As Theresa May’s government continues to bed in, commentators suggest that her approach to social security may be different from the Cameron/Osborne slash and burn approach. But what will take its place and what difference will it make to disabled people? Ruth Patrick reports.
Standing on the steps of 10 Downing Street, newly appointed Prime Minister Theresa May declared her mission “to make Britain a country that works for everyone.” She promised that hers would be a Government that would act to make sure that everyone can get on and succeed, regardless of class, gender, ethnicity or age. Disability was not mentioned: let’s hope it was an accidental rather than a deliberate omission.
May has set to work on building this better Britain, with the first meeting of her newly formed Social Reform Cabinet Committee. The Committee, which brings together secretaries of state from nine government departments, will meet regularly. It is charged with leading the Government’s efforts to increase social mobility and deliver social justice for all. In a Britain that has been scarred by successive rounds of welfare reform and cuts in the name of austerity, this is no small task.
Commentators suggest that May could be considering a move away from the budget slashing approach of Cameron and Osborne, particularly on welfare. This would be very welcomed by the many thousands who have been adversely affected by recent reforms. There are also whispers that she might be persuaded by the case for offering more contributory benefits, and so reaffirming the link between previous contributions paid in and benefits received. This was a founding feature of the post-war welfare state under Beveridge, but his system of social insurance has been gradually eroded and downgraded over the years.
Today, measures to focus once more on contributory benefits could be part of efforts to rebuild public support for social security. They appeal to ideas of fairness, where those individuals who have paid into the system can accept more support in times of need.
Certainly, there seems to be a growing interest in the potential of increasing the contributory element within our benefits system. In the same week that May’s committee met, the left-leaning think tank the Fabian Society released a report on the future of social security (pdf download opens in new window) that included suggestions for increasing the role of contributory benefits.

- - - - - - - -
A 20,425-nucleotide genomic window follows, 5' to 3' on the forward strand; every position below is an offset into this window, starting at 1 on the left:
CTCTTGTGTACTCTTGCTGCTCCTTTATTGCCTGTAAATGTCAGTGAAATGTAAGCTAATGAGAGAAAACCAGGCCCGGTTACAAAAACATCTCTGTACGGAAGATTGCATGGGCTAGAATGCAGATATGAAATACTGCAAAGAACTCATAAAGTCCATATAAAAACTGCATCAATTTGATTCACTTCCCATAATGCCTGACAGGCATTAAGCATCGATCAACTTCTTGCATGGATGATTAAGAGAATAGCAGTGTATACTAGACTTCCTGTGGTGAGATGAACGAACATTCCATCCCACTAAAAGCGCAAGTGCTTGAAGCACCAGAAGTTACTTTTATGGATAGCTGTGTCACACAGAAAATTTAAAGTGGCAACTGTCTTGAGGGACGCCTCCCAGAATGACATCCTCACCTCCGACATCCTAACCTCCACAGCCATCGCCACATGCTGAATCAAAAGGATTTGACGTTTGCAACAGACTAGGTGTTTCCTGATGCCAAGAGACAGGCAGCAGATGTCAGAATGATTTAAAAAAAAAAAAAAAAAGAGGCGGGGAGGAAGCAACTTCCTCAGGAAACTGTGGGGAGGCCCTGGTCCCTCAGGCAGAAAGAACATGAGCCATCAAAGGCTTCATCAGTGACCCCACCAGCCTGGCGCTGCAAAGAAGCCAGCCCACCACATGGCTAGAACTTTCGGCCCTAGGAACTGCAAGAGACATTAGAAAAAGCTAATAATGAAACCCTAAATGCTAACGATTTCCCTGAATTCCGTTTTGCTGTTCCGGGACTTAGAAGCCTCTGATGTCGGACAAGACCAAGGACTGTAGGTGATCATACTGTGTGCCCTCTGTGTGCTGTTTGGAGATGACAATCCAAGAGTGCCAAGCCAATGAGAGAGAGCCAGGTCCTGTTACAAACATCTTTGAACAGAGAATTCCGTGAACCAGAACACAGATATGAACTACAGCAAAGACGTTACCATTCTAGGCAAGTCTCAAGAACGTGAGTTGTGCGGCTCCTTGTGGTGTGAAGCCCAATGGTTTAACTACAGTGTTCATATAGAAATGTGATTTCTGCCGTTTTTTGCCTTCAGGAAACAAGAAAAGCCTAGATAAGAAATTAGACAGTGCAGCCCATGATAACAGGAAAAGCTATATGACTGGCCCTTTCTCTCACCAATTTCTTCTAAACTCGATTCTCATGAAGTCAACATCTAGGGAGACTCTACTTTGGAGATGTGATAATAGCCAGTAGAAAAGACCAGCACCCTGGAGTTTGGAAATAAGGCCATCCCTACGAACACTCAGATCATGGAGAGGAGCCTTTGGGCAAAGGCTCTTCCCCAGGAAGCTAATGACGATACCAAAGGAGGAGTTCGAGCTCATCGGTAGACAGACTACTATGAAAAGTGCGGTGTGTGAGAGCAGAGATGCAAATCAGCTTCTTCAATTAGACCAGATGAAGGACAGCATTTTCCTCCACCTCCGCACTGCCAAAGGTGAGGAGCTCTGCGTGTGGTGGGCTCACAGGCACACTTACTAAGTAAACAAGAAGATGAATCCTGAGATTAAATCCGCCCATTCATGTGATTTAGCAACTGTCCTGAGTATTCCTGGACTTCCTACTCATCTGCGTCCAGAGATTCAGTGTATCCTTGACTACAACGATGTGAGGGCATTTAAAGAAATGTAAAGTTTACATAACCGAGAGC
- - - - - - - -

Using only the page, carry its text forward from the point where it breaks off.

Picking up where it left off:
Proposals included giving more of a central role to National Insurance, and increases to employment-related benefits so they are paid at the same rate as the state pension. The Fabians also suggest measures to better reward and recognise the contribution made by carers, and recognise the need to ensure that more of the population is supported to build up National Insurance contributions.
All these proposed reforms suggest a new direction of travel for social security, and one that does perhaps have scope to rekindle some public backing for our much maligned ‘welfare’ system.
But what impact would they have for those disabled people as well as those who are ill who are simply unable to participate in paid employment and so ‘contribute’ in this narrow sense?
It seems likely that such individuals would be excluded from these forms of social insurance and certainly the higher levels of employment-related benefits. Their non-work would see them once again cast aside as non-contributing welfare dependents.
Of course, the Fabians’ focus on trying to better recognise caring within the contributory system is important, particularly given the disproportionate number of disabled people who are also carers. But we also need a benefits system that recognises the other ways in which people can contribute outside of paid employment, through volunteering, providing informal aid and support to friends and neighbours, and through parenting work. Only then will a contributory-based benefits system be capable of delivering a fairer Britain for all, and one of which May’s newly formed Social Reform committee could rightly be proud.